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Treatment for Gestational Diabetes

(continued)

What Are the Treatments for Gestational Diabetes? continued...

To make sure the dietary adjustments and/or exercise are controlling blood sugar levels, your blood may be tested regularly, before meals and one or two hours after meals. You will most likely be taught how to monitor your own blood sugar at home with a simple machine called a glucometer.

If your blood sugar levels remain elevated despite dietary and lifestyle changes, you may need to give yourself insulin injections to keep your blood sugar in check and protect your baby. Only about 10% of women with gestational diabetes have to use insulin. In the United States, it is not recommend for pregnant women to take pills to control blood sugar due to potentially harmful effects on the baby. But some studies show this may be OK for some women.

Depending on how well your diabetes is controlled and how your pregnancy is progressing, your health care provider may monitor your baby more closely during the last weeks or months before your due date. If the baby appears to be growing very large, you may be given an ultrasound test to try to verify your baby's size.

While most women with gestational diabetes are able to have a normal labor and vaginal delivery, some health care providers prefer to deliver the baby earlier than the due date or may even suggest a cesarean section if the baby becomes too large. 

After delivery, your health care provider will check to make sure that your blood sugar levels have returned to normal. You'll need to have your blood sugar levels rechecked about six weeks after delivery, and then yearly after that.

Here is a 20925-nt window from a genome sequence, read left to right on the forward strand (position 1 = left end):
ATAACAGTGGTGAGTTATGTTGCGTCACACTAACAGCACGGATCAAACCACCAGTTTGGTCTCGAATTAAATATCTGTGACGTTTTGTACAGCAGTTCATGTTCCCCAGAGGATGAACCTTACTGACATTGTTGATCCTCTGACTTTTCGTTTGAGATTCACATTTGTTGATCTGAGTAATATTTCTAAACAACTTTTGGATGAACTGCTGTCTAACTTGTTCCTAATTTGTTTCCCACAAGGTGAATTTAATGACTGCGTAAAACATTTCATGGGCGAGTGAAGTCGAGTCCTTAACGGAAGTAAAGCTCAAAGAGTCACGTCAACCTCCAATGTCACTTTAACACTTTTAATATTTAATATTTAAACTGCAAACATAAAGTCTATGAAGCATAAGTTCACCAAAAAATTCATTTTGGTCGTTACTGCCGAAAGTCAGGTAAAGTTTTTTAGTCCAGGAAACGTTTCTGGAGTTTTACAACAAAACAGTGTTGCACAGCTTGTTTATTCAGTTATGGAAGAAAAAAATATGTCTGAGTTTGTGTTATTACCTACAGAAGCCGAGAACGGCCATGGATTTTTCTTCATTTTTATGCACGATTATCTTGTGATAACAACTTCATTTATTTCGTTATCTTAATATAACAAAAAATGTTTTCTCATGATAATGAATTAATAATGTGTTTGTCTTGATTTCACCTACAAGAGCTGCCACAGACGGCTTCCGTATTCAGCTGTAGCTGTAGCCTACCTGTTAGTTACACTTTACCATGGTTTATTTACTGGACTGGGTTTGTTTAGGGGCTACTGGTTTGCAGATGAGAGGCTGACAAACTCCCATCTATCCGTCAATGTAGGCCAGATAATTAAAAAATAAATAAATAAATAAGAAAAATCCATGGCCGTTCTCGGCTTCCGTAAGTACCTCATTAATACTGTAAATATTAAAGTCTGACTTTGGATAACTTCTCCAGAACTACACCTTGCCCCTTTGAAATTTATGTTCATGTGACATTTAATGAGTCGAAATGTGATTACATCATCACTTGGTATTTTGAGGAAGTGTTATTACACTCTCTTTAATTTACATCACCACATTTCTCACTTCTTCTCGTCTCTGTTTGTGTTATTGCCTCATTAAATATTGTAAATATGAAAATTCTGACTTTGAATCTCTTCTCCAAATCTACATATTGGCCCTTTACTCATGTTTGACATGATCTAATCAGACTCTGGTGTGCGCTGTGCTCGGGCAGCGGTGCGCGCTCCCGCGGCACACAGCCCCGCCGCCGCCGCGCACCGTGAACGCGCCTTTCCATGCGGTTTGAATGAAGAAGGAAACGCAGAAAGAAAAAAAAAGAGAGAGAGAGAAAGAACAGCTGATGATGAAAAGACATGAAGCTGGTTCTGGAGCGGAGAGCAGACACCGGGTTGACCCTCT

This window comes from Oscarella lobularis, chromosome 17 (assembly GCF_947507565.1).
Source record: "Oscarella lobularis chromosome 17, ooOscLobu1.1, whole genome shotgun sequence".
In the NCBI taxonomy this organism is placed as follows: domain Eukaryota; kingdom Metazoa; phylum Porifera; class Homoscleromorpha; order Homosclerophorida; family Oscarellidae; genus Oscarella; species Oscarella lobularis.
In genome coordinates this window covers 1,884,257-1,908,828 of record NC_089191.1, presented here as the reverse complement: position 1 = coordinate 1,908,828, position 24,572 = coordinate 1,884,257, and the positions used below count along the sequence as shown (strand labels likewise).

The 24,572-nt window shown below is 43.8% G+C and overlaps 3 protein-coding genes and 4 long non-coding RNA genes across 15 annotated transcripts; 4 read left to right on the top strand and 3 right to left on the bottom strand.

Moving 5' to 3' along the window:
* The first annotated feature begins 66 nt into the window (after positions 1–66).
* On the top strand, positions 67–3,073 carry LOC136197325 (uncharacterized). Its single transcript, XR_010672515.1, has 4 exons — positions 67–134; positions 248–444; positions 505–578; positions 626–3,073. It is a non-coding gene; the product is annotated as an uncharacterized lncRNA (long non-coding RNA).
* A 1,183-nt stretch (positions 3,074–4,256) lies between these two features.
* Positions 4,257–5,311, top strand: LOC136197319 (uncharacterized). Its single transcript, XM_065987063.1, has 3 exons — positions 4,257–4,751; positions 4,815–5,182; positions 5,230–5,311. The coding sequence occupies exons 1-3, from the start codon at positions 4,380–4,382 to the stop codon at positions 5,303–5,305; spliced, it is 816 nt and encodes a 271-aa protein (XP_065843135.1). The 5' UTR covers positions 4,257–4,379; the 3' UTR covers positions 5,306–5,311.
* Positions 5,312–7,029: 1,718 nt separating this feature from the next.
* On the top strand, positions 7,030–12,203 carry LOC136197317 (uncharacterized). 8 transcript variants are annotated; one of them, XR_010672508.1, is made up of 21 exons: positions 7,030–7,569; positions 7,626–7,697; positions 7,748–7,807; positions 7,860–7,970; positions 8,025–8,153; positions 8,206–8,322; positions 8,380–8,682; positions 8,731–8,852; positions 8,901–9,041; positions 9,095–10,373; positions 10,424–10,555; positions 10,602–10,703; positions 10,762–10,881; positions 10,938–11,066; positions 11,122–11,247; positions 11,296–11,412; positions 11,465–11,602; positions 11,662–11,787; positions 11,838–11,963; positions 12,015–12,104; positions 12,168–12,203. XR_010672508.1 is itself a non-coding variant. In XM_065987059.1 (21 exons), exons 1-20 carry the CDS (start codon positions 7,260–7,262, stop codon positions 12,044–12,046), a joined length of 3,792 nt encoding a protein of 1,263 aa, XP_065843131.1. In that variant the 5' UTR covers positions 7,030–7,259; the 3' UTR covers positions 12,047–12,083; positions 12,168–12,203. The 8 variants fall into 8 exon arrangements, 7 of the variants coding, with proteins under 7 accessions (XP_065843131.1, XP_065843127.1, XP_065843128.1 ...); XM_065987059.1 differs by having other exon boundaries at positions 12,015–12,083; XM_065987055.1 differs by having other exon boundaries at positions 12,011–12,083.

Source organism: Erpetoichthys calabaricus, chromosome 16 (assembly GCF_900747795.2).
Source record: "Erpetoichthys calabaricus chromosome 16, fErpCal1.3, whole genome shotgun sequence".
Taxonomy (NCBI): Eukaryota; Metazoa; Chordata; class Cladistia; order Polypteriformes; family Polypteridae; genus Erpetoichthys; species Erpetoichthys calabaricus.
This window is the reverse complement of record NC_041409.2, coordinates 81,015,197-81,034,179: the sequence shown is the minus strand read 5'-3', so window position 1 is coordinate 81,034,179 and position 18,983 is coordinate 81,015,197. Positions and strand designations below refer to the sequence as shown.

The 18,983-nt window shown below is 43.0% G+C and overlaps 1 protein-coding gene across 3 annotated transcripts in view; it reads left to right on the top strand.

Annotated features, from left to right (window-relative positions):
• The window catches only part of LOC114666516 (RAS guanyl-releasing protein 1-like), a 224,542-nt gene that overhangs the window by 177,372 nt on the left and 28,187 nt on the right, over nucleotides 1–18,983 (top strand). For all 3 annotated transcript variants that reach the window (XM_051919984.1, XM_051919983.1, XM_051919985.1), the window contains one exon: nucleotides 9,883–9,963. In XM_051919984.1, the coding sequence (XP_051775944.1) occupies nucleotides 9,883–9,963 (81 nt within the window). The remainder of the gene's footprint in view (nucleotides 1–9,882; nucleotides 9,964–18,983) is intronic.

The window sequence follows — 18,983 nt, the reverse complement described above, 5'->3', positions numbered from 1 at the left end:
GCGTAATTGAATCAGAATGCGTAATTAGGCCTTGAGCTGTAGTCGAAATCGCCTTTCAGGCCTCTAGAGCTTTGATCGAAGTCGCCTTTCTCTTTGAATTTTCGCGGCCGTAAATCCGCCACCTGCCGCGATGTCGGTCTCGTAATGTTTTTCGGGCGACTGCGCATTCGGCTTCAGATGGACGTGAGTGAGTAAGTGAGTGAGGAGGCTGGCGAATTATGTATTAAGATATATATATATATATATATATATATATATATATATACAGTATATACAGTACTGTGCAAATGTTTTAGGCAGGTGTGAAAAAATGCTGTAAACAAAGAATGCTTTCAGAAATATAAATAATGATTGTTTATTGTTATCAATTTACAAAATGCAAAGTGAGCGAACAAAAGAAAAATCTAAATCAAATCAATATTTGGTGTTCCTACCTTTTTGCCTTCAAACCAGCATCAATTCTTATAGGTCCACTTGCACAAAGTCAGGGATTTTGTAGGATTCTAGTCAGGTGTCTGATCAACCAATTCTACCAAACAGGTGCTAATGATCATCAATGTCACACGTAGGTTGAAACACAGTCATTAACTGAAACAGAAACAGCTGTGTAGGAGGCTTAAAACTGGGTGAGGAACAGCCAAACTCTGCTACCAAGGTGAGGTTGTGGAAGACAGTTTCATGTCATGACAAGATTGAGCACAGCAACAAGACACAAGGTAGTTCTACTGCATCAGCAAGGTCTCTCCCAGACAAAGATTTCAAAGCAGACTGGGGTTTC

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WebMD Medical Reference

Reviewed by Nivin Todd, MD, FACOG on March 21, 2014
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If the level is below 70 or you are experiencing symptoms such as shaking, sweating or difficulty thinking, you will need to raise the number immediately. A quick solution is to eat a few pieces of hard candy or 1 tablespoon of sugar or honey. Recheck your numbers again in 15 minutes to see if the number has gone up. If not, repeat the steps above or call your doctor.

People who experience hypoglycemia several times in a week should call their health care provider. It's important to monitor your levels each day so you can make sure your numbers are within the range. If you are pregnant always consult with your health care provider.

Congratulations on taking steps to manage your health.

However, it's important to continue to track your numbers so that you can make lifestyle changes if needed. If you are pregnant always consult with your physician.

Your level is high if this reading was taken before eating. Aim for 70-130 before meals and less than 180 two hours after meals.

Even if your number is high, it's not too late for you to take control of your health and lower your blood sugar.

One of the first steps is to monitor your levels each day. If you are pregnant always consult with your physician.

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